MANATEE -- Wherever he speaks, 52-year-old biomedical gerontologist and You Tube star Aubrey de Grey makes it clear he hates being labeled the man who believes people will one day live forever.
As he explained Tuesday in an entertaining 45-minute speech before a crowd of 171 in the Selby Auditorium on the University of South Florida Sarasota-Manatee campus, he believes regenerative medicine such as gene therapy can repair the damage underlying aging. People could easily add 30 years to their lives within two decades, he said, in the latest Knowedge-A-Bull speaker event.
The thin de Gray, who sports a reddish-brown moustache, pony tail and long beard, spoke with the accent of his London birthplace and wore a simple outfit of jeans and Hush Puppy-type shoes.
He also made the startling prediction new advances four decades from now could add another 30 years taking the average life span to up around 140 or 150 years.
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There is no reason this progression can't continue indefinitely, according to de Grey. Aging is simply caused by body breakdowns that can be repaired through technology on the molecular level.
A Mountain View, Calif.-based not-for-profit called Strategies for Engineered Negligible Senescence Research Foundation was built around de Grey's work as their chief science officer.
"Tonight I am going to talk about how we are moving forward with research that will lead, in the foreseeable future, to the development of medicines that can rejuvenate the body completely," de Grey said. "In other words, medicines that can repair the molecular and cellular damage the body does to itself in the course of life."
Accumulation of damage, or aging, eventually causes mental and physical functions to go downhill, de Grey said.
"If we can repair that damage periodically, we can maintain fully youthful health, both physical and mental," de Grey said. "In other words, the same function of a young adult."
Medicine will be administered by injections or surgery, de Grey said.
How will it work?
The human body has a large amount of things that can wear down, but they all fall into seven categories, de Grey said.
"For each category there is a generic therapy that can be used to repair every example of that type of damage," de Grey said.
One of the seven categories is loss of cells, de Grey said.
"Cells die and are not automatically replaced," de Grey said. "That happens in Parkinson's disease. The loss of cells over time give rise to malfunction of this part of the brain. With stem cell therapy, you put cells back into the brain that divide to replace the cells that have died."
De Grey told the crowd he thought Parkinson's will eventually be cured with stem cell therapy. He believes reversals for cancer, Alzheimer's and heart disease will also be achieved.
Why aren't drug companies on this?
"The reason why drug companies are not yet jumping all over this is the same reason they never jump on really early stage drugs," de Grey said. "Drug companies just don't do any drug development anymore in the early stages. We are going to see drug companies jumping on these coming drugs like you have never seen before. We are not going to see it until organizations like the SENS Research Foundation have progressed far enough"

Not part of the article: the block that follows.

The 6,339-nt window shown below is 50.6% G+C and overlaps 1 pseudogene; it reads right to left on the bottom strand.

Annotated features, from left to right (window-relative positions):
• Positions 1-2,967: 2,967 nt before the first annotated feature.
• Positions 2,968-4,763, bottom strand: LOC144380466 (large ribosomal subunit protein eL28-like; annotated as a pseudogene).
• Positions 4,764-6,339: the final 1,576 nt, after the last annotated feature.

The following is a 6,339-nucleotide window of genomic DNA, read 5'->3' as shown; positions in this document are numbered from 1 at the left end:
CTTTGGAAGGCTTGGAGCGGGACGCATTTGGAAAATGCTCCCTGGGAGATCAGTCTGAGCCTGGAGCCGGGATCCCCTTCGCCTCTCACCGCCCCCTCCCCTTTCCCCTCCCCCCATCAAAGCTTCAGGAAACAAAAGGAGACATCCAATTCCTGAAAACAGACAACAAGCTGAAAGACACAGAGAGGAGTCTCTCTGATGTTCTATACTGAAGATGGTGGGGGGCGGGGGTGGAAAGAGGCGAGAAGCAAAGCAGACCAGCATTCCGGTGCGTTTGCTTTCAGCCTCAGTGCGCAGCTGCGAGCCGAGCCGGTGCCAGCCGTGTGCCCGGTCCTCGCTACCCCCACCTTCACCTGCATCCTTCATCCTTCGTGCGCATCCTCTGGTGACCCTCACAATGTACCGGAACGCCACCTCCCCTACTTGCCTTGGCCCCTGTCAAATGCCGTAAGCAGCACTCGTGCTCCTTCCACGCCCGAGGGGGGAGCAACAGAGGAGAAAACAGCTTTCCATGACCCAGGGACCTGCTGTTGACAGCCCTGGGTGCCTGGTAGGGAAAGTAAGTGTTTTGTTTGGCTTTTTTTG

Kathy Black, a gerontologist and a professor at USF Sarasota-Manatee, and Paula Bickford, a professor in the department of neurosurgery and brain repair at USF Tampa, gave de Grey an A-plus for innovation and diaglogue-sparking enthusiasm. They downgraded the doctor on some predictions.
"I also study aging, and a lot of the things he said about the causes of aging were right on," Bickford said. "I disagree on a few things. You can't just cure arteriosclerosis and everyone is going to live a thousand years. We would have to target all those key things that are changing with aging and I am not sure we are going to be there as soon as he thinks we are."
Black weighed in: "Throughout history the human lifespan has never exceeded about 120. That is the part that I think traditional gerontologists are struggling with. There's a maximum life span for all species, including humans and that's the part we are waiting to see, and we are not quite sure, but innovative thinking and science can take us to places we don't know. So, I don't want to be entirely pessimistic. But I guess I just want to be more cautious."
The first 30 extra years don't bother Black and Bickford as much as the next 30 years later, up to 150, they said.
"Throughout history that has never occurred," Black said. "That's the one piece we are stuck on but we are willing to travel this road and see.".
"He's right as far as the areas that need to be targeted," Bickford said. "I just think you would have to target all seven or nine at the same time and maybe even more for this to be put in practice to actually get that 30 years."
Richard Dymond, Herald reporter, can be reached at 941-745-7072 or contact him via Twitter@RichardDymond.